You ask me about relation between blogging, well there is of course. Blogging is a lifestyle, being diabetic too. Both are about good discipline, but the main difference is that with health condition that you can’t play, but blogging is technically freedom and you can make a choice.

      2. Carl, I’m still confused by what you’re calling a pen versus what I’m calling a pen. See the picture? On the left that’s my pen. Once it’s empty that’s it; sucker gets thrown away, can’t use it again. It lasts basically 5 or 6 days and that’s it. You said your grandmother continually uses her pen; can’t be the same thing.

      3. It might be different, it looks similar, however I think you should check on Google about “refillable insulin pen”, I was on Skype with grandma yesterday, she said that her pen can be refilled up to 200 times. I hope this is fine, I am not related to this company but I know from her the exact model of pen she is using:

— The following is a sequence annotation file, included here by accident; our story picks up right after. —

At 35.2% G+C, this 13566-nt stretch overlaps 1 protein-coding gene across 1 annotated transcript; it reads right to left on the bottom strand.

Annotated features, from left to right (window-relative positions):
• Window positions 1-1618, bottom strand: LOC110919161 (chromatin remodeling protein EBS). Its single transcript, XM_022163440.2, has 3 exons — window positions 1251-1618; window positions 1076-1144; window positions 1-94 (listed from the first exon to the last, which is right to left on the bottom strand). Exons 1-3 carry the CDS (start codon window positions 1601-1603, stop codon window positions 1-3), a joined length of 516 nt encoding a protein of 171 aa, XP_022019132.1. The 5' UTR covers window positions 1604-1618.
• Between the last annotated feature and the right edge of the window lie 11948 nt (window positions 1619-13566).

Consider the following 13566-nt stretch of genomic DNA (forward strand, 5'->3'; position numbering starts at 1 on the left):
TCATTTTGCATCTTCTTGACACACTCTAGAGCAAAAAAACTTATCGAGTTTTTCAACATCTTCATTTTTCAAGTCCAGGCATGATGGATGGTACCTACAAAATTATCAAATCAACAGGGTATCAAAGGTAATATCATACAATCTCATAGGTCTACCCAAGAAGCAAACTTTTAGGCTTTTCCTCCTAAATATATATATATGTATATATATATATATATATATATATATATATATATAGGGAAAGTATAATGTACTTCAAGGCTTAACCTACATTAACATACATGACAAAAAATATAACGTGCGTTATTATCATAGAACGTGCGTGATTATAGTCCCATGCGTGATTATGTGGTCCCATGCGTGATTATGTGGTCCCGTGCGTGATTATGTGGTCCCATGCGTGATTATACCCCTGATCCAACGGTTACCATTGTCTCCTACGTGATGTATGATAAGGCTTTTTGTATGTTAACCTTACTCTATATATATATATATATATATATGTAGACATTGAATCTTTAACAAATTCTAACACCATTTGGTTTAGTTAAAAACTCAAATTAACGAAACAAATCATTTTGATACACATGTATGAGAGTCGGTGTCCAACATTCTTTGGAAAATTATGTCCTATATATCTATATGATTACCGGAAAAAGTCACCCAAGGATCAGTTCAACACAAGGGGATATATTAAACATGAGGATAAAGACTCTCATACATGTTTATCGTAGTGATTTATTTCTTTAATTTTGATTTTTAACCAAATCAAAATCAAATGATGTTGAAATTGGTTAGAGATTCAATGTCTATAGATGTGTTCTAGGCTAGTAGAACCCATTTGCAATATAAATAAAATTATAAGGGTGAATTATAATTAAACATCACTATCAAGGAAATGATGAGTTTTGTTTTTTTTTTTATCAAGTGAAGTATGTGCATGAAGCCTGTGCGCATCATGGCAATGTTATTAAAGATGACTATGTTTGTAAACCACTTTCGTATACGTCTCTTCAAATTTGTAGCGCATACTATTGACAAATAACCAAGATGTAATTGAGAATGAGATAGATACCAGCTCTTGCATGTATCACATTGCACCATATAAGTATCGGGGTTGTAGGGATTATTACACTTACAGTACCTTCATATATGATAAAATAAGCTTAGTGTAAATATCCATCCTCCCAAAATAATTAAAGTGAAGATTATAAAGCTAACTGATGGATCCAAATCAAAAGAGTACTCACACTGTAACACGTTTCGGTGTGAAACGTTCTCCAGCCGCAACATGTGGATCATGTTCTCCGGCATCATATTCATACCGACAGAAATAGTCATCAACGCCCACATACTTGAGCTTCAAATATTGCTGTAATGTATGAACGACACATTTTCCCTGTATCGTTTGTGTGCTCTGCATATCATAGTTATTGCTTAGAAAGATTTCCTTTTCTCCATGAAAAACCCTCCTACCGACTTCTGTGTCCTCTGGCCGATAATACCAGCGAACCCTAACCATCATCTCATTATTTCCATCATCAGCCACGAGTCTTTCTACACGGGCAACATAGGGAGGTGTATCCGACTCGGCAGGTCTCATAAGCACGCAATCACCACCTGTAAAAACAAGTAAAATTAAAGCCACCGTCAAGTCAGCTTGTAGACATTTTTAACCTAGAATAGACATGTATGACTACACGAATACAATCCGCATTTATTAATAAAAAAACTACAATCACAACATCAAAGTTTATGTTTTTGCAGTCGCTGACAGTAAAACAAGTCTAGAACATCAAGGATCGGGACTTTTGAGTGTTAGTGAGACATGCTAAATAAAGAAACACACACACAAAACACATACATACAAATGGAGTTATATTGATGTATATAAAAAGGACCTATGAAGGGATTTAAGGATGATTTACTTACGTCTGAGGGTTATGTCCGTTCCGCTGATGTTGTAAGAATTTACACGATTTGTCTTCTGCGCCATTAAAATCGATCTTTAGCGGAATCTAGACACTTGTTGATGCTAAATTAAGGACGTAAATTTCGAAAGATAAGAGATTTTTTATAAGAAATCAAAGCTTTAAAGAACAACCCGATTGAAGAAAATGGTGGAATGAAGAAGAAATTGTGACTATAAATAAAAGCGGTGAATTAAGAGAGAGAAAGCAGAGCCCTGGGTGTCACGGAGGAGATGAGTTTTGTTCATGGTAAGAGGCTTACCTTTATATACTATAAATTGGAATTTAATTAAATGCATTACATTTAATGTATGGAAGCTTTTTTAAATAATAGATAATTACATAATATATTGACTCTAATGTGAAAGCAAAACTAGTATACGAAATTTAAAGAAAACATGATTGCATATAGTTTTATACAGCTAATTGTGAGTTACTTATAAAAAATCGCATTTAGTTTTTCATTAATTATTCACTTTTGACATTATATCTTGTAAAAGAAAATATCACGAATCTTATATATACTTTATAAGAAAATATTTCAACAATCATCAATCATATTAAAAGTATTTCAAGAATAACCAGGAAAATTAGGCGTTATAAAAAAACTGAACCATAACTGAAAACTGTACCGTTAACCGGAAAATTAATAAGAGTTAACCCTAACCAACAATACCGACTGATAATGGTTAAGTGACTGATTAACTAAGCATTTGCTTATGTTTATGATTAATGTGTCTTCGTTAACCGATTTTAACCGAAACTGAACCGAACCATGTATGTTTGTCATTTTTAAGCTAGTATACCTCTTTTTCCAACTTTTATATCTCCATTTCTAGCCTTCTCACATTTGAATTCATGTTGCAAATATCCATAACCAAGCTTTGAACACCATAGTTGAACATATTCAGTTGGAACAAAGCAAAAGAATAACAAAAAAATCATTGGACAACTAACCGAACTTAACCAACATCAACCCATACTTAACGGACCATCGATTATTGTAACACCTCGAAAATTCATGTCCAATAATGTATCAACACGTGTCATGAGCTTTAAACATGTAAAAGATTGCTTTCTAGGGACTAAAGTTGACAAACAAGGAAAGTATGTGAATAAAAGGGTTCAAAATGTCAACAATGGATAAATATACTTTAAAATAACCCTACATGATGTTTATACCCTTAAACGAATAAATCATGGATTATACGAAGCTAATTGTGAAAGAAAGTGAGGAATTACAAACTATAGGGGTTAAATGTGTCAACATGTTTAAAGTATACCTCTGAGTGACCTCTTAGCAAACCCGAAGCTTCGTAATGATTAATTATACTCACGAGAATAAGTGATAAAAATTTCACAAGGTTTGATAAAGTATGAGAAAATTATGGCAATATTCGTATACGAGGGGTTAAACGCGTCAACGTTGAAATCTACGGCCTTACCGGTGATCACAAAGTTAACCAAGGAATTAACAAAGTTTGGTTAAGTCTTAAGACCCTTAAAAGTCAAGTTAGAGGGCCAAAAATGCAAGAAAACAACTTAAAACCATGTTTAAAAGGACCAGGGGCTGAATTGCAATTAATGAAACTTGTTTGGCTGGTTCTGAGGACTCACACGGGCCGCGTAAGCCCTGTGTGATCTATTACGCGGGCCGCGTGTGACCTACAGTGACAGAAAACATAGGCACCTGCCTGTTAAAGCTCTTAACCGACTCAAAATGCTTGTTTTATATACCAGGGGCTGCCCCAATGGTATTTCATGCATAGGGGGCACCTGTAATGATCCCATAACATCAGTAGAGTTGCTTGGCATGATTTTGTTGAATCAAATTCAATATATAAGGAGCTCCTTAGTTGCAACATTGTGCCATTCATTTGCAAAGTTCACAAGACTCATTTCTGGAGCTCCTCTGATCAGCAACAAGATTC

Hope info will be useful for you and will save some money.

      4. Carl, the one you shared is a disposable pen; it can’t be refilled. That’s kind of what I’m on, only the straight insulin in a vial instead of the pen, which is way more costly than what I’m paying.

  2. I have been on the surgeon’s table on five occasions and have been checked for diabetes every time as pre-op procedure and thankfully, I am not diabetic. I have close relatives who are and I know the problems that they have to live with and can relate to your post and the metaphor.